Wigan dad who overcame mental health problems recognised for his work to help others

A Wigan dad said it was “mind-blowing” that he had gone from being a patient at a mental health hospital to recognised at a prestigious awards ceremony in just a few years.
Watch more of our videos on Shots! 
and live on Freeview channel 276
Visit Shots! now

Kieran Jones, from Bamfurlong, was named as the runner-up in the Inspirational Story category at the Mental Health Awards.

He was an inpatient at Atherleigh Park in Leigh in February 2020, after suffering from post-traumatic stress disorder, depression, anxiety and addiction.

Hide Ad
Hide Ad

He received the support he needed, both at the hospital and in the community, and now works as a peer mentor co-ordinator for Greater Manchester Mental Health NHS Foundation Trust, helping other people struggling with mental health issues.

Kieran Jones and his son Lewis at the Mental Health AwardsKieran Jones and his son Lewis at the Mental Health Awards
Kieran Jones and his son Lewis at the Mental Health Awards
Read More
Scholes murder inquiry: Family launches online appeal to help pay for mum's fune...

Kieran, who attended the glittering awards ceremony at the Dickens Inn in London with his son Lewis, said: “To be nominated, then shortlisted to attend the national UK Mental Health Awards, from being an inpatient at Atherleigh Park three-and-a-half years ago, is mind-blowing.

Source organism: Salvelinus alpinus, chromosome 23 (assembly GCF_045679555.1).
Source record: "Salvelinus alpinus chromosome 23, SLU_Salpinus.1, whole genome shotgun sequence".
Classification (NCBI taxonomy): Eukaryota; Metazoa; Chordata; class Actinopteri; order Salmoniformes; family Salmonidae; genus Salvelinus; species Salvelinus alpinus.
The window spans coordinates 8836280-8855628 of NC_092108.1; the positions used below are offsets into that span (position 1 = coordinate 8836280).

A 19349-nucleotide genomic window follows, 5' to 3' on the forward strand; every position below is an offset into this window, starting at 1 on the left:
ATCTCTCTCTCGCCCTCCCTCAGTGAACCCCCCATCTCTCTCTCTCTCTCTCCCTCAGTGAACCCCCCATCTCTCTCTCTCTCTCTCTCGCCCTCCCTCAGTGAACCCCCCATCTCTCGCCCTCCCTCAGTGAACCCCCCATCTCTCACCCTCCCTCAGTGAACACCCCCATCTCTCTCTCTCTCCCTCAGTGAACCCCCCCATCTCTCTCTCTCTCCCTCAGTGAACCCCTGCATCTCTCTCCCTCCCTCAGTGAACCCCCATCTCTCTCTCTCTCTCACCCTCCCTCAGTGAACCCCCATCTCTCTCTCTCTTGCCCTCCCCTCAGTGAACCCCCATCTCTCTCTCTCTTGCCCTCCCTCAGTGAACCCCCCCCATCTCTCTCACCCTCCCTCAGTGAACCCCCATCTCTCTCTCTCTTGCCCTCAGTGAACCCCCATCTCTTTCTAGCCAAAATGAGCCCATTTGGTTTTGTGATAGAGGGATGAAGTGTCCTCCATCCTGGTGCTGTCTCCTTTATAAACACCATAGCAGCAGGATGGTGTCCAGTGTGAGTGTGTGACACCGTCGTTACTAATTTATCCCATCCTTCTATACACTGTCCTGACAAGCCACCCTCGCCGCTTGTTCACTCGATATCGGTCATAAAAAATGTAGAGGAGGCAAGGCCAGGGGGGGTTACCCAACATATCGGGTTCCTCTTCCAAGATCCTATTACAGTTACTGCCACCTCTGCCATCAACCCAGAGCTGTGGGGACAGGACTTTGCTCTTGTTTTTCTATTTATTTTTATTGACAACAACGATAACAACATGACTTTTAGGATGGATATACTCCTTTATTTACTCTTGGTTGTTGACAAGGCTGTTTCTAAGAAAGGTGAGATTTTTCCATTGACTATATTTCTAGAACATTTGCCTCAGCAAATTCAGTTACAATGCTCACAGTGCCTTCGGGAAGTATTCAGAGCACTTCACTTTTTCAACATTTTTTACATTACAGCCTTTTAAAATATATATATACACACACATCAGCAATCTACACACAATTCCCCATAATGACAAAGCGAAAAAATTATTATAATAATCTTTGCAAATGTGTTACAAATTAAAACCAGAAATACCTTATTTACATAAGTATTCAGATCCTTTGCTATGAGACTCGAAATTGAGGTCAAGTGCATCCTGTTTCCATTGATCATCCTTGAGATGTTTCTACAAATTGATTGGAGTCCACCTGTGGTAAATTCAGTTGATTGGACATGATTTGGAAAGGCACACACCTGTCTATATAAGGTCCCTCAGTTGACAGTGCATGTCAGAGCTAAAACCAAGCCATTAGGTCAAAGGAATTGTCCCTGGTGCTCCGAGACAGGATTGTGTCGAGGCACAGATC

“My work isn’t just a job to me, it’s a passion. It keeps me in a good place mentally and this has now made me more focused and determined to work harder than ever.”

Kieran started working with the mental health trust when he was asked to co-chair the design group for the Wigan and Leigh Living Well Service, before taking on his current role in December.

Hide Ad
Hide Ad

He said: “The views and feedback of the people who are seeking support from our services are so important, and we engage with experts by experience to co-produce our services. Recently, we have changed the language we use based on vital feedback, for example ‘discharge’ is now a ‘friendly farewell’.

“We are starting a peer mentor transformation journey in the Wigan borough, which will involve the development of the peer mentor role. We have exciting plans to recruit more peer mentors and volunteers which will help us to continue to make positive change and ensure lived experience is at the heart of the work we do.”

He added: “I would like to thank my family, friends, my colleagues who are amazing, and the senior managers in our Wigan services, because without them, none of this would have been possible.”

Related topics: